Updated: May 17, 2020
Mental well being is crucial at any time but especially during this isolating time of Covid 19. Vulnerable populations, such as children, must be safeguarded and protected, to prevent further decline in health. Statistics from 2016 point out that approximately 7.7 million people age 6-17 years of age, that’s 16.5 % of youth suffer from a mental disorder. https://www.nami.org/mhstats or https://www.cdc.gov/childrensmentalhealth/data.html of those youths approximately 70.4% end up in the juvenile justice system. Just so parents are aware that mental illness is not something that parents need to look at as though they have failed their child. Children’s health both physical and mental is not always up to us. Yes, if we provide the best nutrition, and a stable environment this may give an advantage in the long run, however, there are so many other extrinsic and intrinsic factors that make up our health. Knowing what to look for when things are not the same as usual is key to healing.
Children can exhibit mental decline in ways that they are not able to articulate or talk about like most adults. Children behaviors are often tell-tale signs of something is going wrong. Some of these things could be a result of bullying or uncertainty in things happening in their life. Many young people are concerned about school and what will that look like going forward. They did not have an opportunity to end the school year or even graduate as expected. Their routines have been interrupted. They are hearing lots of negative and disheartening things on the radio and probably from the adults around them. How do children process such information? What are some of the behaviors that they may exhibit? The National Alliance on Mental Illness or NAMI has put together a list of things children may project that lets you know they may need further help dealing with their emotions and their mental health.
Changes children exhibit with mental health:
Changes in school performance
Excessive worry or anxiety, for instance fighting to avoid bed or school
Frequent disobedience or aggression
Frequent temper tantrums
Sudden bed wetting
Excessive crying or clinging
This is not a full list of things that may come up. The list is individual and tailored by the child’s circumstances and temperament. The real thing to note is anything that is a change from normal behavior or unusual needs to be addressed and sooner rather than later. One of the first things to do is having the child diagnosed by a credible practitioner. This could be something that will pass in time or something that will need to be dealt with long term. Treatment is usually individualized by the child, parent, and provider. Different treatment options consist of medication, social support, counseling, education, and/or a combination of these. Not all mental illness will be treated with medications, sometimes counseling or education will suffice. But the best results will lie in a professional trained in mental health and with the combined effort of both parent and child.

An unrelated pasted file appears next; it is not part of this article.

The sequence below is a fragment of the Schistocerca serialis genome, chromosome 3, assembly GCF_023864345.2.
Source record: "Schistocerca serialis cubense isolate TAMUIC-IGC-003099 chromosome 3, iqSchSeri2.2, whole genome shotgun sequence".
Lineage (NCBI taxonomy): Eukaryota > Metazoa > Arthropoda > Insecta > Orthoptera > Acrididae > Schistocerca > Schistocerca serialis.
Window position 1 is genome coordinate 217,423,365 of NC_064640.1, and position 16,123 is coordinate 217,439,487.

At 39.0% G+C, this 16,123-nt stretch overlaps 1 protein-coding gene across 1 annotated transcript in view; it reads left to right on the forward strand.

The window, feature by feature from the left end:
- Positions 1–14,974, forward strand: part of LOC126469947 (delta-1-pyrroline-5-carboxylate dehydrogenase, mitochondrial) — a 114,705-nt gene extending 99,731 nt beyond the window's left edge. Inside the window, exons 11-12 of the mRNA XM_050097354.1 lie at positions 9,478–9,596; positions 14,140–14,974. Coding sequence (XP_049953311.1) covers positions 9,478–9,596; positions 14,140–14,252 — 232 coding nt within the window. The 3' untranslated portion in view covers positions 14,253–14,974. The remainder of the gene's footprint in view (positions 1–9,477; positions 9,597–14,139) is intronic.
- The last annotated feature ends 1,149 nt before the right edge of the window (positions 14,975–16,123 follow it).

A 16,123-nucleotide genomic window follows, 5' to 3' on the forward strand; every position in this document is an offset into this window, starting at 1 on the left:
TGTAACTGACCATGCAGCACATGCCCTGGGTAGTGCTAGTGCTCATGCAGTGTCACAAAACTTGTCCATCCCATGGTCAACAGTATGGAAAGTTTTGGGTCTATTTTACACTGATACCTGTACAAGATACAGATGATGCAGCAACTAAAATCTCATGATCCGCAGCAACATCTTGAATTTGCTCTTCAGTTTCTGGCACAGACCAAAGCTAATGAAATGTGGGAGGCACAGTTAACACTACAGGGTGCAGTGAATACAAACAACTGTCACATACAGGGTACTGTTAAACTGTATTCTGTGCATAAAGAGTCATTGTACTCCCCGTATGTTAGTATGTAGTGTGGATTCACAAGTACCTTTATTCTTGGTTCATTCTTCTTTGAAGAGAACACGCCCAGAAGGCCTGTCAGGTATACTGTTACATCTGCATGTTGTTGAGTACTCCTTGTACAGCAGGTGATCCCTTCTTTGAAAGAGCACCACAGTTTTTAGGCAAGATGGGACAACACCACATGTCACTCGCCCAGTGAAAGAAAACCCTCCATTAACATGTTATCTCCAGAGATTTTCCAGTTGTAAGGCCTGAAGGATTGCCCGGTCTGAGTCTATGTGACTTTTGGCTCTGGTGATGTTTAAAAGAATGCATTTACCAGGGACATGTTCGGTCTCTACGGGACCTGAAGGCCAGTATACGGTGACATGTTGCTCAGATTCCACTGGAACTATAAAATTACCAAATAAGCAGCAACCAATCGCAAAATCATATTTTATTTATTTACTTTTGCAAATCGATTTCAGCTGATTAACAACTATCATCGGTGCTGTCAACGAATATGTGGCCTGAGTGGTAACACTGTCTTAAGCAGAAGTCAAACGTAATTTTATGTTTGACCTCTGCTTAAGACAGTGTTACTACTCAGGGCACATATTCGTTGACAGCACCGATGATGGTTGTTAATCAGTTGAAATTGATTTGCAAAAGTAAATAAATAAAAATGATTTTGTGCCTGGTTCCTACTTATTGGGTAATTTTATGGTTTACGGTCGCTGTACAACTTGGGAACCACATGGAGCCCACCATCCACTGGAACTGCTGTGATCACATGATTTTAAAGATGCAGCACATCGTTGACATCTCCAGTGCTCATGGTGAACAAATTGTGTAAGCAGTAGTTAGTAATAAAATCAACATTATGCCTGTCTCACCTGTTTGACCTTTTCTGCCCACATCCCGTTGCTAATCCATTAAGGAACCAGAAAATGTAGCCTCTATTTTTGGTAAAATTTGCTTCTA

Your treatment team may consist of a Doctor, Family Nurse Practitioner, Psychiatrist, Psychiatric Nurse Practitioner, Psychologist, Counselor, Clinician, Therapist, Clinical Social Worker, Psychiatric Pharmacist, Certified Peer Specialist, Social Worker or Pastoral Counselors or a combination of these. Go directly to the link below to find out what each of these professional jobs consist of and how they will assist you on your journey to better and stable mental health. Remember, just like if we had a child that was diagnosed with diabetes or eczema, we would want to find help, we must also be as diligent about our child’s mental health. This gives the child the best tools to lead a happy and fully productive life. Although we do not treat youth below the age of 18, we are here to help parents find resources or begin treatment themselves if needed. We are here to help you if you are in need of assistance with your health.
Make an appointment at www.hhctelehealth.com
for further resources:
Call 911 for emergency. National Suicide Prevention Lifeline- 1-800-273-8255